Strip You Bare (Deacons of Bourbon Street #4) by

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Review

Review: Strip You Bare (Deacons of Bourbon Street #4)
When I was in graduate school, I lived in an apartment complex right on the river which ran through the town. I loved my wee apartment, with one caveat. One of the years I lived there, every night for about six months, at 2am and 4am, a conglomerate of motorcycles would roar past my house and park down the block. There was revving (SO. MUCH. REVVING.) and a lot of loud laughter. I was in a particularly intense part of my program and was reading a lot of heavy books and writing complicated theoretical passages. Me and motorcycles pretty much broke up at that point, not going to lie.

Although, that’s when I learned I could be super productive during insomnia, so good came out of it.

Fast­forward to the last few years when motorcycle clubs are all over Romancelandia. They’re staring at me from the covers of books, glaring at my awful memories of that season of exhaustion and taunting. “You think you got rid of us,” they’re saying, “but you were wrong. BWHAHA.”

Maybe I’m taking trends too personally, but I am telling no tales to say I avoided this subgenre like the plague. And then I start getting asked to review them. Lovely authors who have spent months and months crafting their stories are asking for me to take time to get to know their characters and I start to feel like the world’s worst human for rejecting these stories outright just because I lost some sleep once.

I had some nervousness about the gender politics and told myself that’s why I was avoiding the books, but as my knowledge of those politics come from listening to podcasts about Sons of Anarchy, I was completely out of mature excuses to not at least try. So I did. A few weeks back, I read my first MC book and was intrigued. Not a full convert, but my automatic reaction went away.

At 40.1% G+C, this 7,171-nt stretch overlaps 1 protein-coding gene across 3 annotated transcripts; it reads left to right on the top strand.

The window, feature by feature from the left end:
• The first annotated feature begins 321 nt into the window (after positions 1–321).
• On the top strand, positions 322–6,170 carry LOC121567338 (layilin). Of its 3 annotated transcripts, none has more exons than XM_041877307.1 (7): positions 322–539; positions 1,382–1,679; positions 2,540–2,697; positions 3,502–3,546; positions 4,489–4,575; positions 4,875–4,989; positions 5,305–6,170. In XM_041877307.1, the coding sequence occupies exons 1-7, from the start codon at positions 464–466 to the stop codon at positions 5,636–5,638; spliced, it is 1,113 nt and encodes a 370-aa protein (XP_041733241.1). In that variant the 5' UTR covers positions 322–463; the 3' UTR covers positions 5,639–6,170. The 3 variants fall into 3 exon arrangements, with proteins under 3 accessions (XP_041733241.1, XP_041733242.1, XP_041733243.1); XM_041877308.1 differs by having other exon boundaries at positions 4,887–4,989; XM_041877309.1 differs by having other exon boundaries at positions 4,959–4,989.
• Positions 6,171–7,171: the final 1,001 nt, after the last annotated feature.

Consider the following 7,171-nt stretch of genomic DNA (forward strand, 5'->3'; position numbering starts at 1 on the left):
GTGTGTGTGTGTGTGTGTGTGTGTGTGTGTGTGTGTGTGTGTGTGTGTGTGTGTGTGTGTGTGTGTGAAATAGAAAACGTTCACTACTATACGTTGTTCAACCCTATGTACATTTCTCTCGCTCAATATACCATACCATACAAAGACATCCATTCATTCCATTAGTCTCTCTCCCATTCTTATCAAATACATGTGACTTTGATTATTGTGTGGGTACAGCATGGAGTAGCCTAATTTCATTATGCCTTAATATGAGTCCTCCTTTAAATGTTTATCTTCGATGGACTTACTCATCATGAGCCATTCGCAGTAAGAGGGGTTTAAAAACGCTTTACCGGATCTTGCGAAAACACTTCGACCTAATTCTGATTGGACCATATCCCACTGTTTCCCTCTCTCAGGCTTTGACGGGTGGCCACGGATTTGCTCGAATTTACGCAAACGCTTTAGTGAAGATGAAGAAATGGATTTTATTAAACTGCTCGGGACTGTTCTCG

So all of that to say, I come to Strip You Bare with baggage before I even open the book. I know there are so many folks who see this cover and their metaphorical engines start running. They read about Micah and Sarah and say, “yes, please, all of that right now.” And for those of you for whom that is true, I think you’ll love this book. Honestly. It’s fun, flirty, dirty, sexy as all frigging hell, and all the characters feel real.

Brief summary: Micah has been sent by his club to take possession of a house they hold the title to. He shows up to discover that the original family still believes they own it and that the youngest debutante, Sarah, has taken up residence. She is, in fact, planning a Christmas party there. Sparks fly, both sexual and anger, and they have a few hiccups on their way to the happily ever after. If you’re into rich folks hanging on the wrong side of the tracks sort of stories, then this should be your catnip.

All of the reasons I didn’t fall completely for this book are things that make the genre work for so many folks. I didn’t buy Sarah’s transformation being authentic and instead felt like a rebellion against cotillion culture ­ but the introduction of the heroine into this underground MC world is such a staple of the genre that I’m sure that’s not going to bother many other folks. I didn’t love some of the dudes, but I’m also not a recorded fan of Asshole Alphas, which many of these dudes seemed to be. Again, this is stuff that’s on me, but I still enjoyed it!

Thus, this one is recommended wholeheartedly for fans of MC books, folks who are already reading this series (I don’t think it’ll disappoint you), and anyone who wants to dip their toe into the genre. I think this is a good example of why folks love these worlds without being too off­putting.